We have family members who passed, and leaving a deceased family member as a beneficiary can cause significant issues when it comes to settling an IRA account or passing assets on to your family. That’s why we have a process.
Wendy McConnell: Number eight would be asking about the IRS life expectancy table.
Eric Blake: A lot of these changes have happened in the last couple of years. The life expectancy tables deal with required distributions. We originally had the required beginning date, for most people it was at age 70.5 that you had to start taking money out of your pre-tax retirement accounts. The Secure Act changed that to 72. The life expectancy table is designed to help you know how much you need to take out each year. Now Secure Act 2.0 extended it even further. Now it's between 73 and 75, depending on your year of birth, but you still have those life expectancy tables. Now, to throw a little wrench in that, if you inherit an IRA from a parent, you've got different life expectancy tables based on whether you're an individual who's inherited an IRA account, whether you're the IRA owner themselves, whether your spouse is more than ten years younger than you are.
There are different required distributions, different life expectancy tables based on the scenario. That's the importance of that question. It goes back to whether this advisor understands how all this works and can they show me these important details? And it's not that they have to explain it necessarily, but do they know what they are? Could they show me an example? That's more of what you want to know.
Wendy McConnell: You mentioned that question nine is, “What will happen to my IRA after I die?”
Eric Blake: That's so important. For many of our clients, especially if their children are their beneficiaries, that's a huge factor. We talk a lot about living the retirement that you deserve, and we want you to enjoy your retirement. But a big factor for our clients is what happens when I'm gone? Is this going to go to my family? How much trouble are they going to have getting that money? In many cases, we have to have that conversation about what it will look like when they pass away? How difficult will it be for them to get this money when the time comes?
In many cases, it's how do they get the money in the most tax-efficient way? Most people don't want to pay Uncle Sam when they're alive, and they sure don't want to pay him when they're gone. So, what's the most tax-efficient way of passing assets on to my beneficiaries? That's where the stretch concept comes in. How do we most effectively transfer assets to the people we care about most?
Wendy McConnell: And number ten is a very important question, correct?
Eric Blake: It is. It’s “Who do you turn to when you have questions on distribution planning?” Again, I have no problem admitting that I don't know everything. I do a lot of research. I do a lot of study. I read a lot of books. I go to a lot of continuing education sessions. But it's impossible to know every single thing out there. You want to know that your advisor is willing to say, “I don't know.” Hopefully, this isn’t a turnoff, but I would have serious concerns about fit if a client expected me to know everything.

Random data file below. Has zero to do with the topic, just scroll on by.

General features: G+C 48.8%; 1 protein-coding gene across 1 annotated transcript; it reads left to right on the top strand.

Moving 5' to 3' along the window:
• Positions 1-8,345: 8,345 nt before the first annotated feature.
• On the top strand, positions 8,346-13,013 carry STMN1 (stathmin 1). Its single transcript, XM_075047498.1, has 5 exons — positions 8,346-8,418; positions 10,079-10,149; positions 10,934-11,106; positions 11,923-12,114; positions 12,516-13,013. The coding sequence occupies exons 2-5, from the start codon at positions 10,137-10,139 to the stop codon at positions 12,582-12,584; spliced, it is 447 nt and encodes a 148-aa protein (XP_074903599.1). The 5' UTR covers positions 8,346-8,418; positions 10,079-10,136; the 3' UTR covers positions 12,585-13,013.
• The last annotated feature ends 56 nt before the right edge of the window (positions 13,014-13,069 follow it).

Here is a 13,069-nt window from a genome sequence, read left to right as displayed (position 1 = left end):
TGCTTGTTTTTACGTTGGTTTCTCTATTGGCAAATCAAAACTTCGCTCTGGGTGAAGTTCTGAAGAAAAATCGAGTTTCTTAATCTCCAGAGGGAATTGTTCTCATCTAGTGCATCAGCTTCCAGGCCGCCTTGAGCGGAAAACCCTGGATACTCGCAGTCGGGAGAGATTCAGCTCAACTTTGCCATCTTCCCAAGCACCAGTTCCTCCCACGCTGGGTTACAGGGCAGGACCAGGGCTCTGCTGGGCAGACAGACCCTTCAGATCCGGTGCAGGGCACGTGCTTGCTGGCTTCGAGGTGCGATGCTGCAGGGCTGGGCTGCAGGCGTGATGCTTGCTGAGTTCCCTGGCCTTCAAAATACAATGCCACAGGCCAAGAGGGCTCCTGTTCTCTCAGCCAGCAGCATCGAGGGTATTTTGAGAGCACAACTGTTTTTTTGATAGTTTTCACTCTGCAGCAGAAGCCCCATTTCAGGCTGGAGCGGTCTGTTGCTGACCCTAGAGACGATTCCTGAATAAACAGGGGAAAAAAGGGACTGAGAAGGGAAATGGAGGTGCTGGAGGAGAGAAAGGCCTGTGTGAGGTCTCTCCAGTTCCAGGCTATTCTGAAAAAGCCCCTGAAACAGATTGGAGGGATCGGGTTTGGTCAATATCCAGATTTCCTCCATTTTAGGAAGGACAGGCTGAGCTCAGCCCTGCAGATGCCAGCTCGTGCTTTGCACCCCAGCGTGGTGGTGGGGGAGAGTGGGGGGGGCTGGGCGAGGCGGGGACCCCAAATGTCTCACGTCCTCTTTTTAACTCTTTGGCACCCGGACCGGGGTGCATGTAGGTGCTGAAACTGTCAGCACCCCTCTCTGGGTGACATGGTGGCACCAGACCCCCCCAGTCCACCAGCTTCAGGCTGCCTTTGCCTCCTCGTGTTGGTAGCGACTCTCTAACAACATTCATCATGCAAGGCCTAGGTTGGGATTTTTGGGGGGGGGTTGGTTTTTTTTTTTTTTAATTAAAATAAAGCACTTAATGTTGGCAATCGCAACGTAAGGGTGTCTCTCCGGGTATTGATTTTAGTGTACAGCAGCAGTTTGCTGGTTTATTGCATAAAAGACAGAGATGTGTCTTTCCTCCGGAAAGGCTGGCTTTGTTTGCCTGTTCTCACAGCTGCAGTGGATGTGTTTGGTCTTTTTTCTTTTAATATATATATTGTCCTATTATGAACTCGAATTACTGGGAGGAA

Wendy McConnell: Once you get everything down, they go and change everything, so there's no way you could know.
Eric Blake: But you need to know where to find the answer. That's the bottom line. Where would you go to get an answer to a question that you don't know? What are the resources you're going to go to, what books, what resources, what other people can you turn to or will you turn to to answer these questions on distribution planning when they come up?
It can be intimidating for anybody, and then they're going to sit down to interview a financial advisor. I don't necessarily like the comparison between financial advisors and doctors. Colleagues of mine call me a money doctor, and some people get intimidated when they talk to their doctor because they think they've done all this studying and they know all this stuff, so they may just follow the advice. But be willing to ask the hard questions. Go into that meeting with a little more confidence because you have a list of questions. I think it's going to be much more productive.
You're going to have a better chance of finding the advisor that's best for you if you can go in there with some confidence, with some questions, and understanding that the answer to those questions is going to go a long way toward helping you determine whether this person is a good fit for me and what I need.
Wendy McConnell: And that's whether you’re looking for an advisor or even if you want to talk to the advisor you currently have.
Eric Blake: Yeah. never be hesitant to revisit questions of your current advisor. Maybe you've worked with them for ten, fifteen, twenty years, but now you're 60 years old, you're a few years from retirement. You want to know whether they have the skill set to help in that next phase of life. If you don't know what questions to ask, it’s going to be very hard to understand whether they have that type of expertise.
So that's really my objective today, sharing ten questions you can use to feel confident as you transition into retirement. Do I have the right financial advisor for me and my situation today?
If you want to ensure that you are on the right track to retirement and living retirement on your terms, send us a note! Or, check out the episode “The Simply Retirement Roadmap™ Process” and get your own personalized Simply Retirement Roadmap™ here: